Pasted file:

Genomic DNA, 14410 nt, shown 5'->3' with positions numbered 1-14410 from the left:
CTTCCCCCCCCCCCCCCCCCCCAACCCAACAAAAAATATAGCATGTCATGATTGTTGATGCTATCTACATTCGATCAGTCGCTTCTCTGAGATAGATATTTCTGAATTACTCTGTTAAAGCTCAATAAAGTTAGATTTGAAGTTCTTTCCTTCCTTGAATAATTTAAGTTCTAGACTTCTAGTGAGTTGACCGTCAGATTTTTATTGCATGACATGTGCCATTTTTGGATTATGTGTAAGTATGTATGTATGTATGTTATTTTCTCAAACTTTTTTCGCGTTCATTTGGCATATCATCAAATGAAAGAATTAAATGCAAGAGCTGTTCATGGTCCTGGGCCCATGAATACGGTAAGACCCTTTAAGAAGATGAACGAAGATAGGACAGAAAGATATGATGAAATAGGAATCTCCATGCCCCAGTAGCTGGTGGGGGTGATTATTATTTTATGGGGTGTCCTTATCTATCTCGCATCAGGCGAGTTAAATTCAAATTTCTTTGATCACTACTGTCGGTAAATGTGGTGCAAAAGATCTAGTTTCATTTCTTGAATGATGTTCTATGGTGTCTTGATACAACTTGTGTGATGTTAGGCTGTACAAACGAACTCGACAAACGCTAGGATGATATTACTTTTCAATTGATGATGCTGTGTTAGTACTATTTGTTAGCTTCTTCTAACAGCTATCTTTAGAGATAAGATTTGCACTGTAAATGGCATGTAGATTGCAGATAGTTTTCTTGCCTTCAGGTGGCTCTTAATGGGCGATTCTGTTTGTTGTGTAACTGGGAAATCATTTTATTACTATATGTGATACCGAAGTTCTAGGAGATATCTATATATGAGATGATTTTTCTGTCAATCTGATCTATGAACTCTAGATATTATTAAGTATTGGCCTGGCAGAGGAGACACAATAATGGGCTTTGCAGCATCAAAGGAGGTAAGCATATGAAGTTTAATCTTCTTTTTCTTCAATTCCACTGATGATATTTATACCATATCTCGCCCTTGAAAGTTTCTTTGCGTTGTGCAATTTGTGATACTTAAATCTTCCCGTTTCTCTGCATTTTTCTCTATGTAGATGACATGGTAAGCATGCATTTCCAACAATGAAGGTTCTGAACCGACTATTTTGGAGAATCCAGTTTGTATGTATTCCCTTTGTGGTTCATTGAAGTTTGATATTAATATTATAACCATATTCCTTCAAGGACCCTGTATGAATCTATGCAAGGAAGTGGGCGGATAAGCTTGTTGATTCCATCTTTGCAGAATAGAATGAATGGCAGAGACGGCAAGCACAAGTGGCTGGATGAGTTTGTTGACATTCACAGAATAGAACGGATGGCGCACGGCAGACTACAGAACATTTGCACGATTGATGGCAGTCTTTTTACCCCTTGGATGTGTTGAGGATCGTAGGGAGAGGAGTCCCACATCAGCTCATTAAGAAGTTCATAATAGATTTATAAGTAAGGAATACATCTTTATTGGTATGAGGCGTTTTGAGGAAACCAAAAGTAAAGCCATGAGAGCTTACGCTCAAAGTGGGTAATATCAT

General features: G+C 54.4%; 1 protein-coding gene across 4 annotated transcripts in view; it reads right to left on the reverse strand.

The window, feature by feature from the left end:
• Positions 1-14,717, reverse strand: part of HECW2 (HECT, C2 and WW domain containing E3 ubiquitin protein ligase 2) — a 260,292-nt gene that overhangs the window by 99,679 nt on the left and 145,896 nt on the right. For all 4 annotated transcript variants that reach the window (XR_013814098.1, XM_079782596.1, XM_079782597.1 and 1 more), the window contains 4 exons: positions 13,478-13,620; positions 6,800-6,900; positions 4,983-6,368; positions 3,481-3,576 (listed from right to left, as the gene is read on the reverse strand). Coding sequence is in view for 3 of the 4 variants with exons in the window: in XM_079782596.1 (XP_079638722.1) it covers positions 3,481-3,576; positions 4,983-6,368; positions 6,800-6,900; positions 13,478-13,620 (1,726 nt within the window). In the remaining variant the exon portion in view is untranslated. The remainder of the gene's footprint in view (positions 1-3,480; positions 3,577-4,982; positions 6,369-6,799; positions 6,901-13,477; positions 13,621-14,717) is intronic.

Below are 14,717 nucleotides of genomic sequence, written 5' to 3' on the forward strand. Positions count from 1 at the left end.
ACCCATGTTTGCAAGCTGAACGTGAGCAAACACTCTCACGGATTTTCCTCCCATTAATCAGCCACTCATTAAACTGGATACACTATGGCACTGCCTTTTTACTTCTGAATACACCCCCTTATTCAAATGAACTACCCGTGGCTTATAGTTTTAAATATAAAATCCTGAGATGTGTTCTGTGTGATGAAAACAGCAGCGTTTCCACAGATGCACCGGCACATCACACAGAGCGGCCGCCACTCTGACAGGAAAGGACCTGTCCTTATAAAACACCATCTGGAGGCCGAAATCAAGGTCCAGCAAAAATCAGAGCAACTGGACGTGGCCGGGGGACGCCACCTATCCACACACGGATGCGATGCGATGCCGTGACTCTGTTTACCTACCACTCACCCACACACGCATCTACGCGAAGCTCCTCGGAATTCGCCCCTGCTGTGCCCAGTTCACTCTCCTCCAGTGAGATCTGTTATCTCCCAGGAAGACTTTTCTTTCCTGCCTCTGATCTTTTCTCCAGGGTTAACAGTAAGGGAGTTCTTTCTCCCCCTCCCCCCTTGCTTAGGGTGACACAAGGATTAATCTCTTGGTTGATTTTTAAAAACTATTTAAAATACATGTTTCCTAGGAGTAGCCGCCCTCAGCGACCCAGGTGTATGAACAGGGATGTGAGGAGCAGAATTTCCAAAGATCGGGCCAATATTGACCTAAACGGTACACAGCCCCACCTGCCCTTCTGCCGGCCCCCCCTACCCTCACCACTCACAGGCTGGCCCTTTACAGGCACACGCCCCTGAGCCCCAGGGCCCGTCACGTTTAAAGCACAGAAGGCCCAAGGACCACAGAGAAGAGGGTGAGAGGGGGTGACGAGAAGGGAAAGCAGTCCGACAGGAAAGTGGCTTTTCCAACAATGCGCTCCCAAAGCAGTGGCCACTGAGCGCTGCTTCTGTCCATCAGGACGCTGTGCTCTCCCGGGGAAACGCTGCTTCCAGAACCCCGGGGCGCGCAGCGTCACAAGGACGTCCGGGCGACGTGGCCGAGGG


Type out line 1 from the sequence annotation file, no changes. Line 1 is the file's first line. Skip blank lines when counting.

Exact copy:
Genomic DNA, 14410 nt, shown 5'->3' with positions numbered 1-14410 from the left: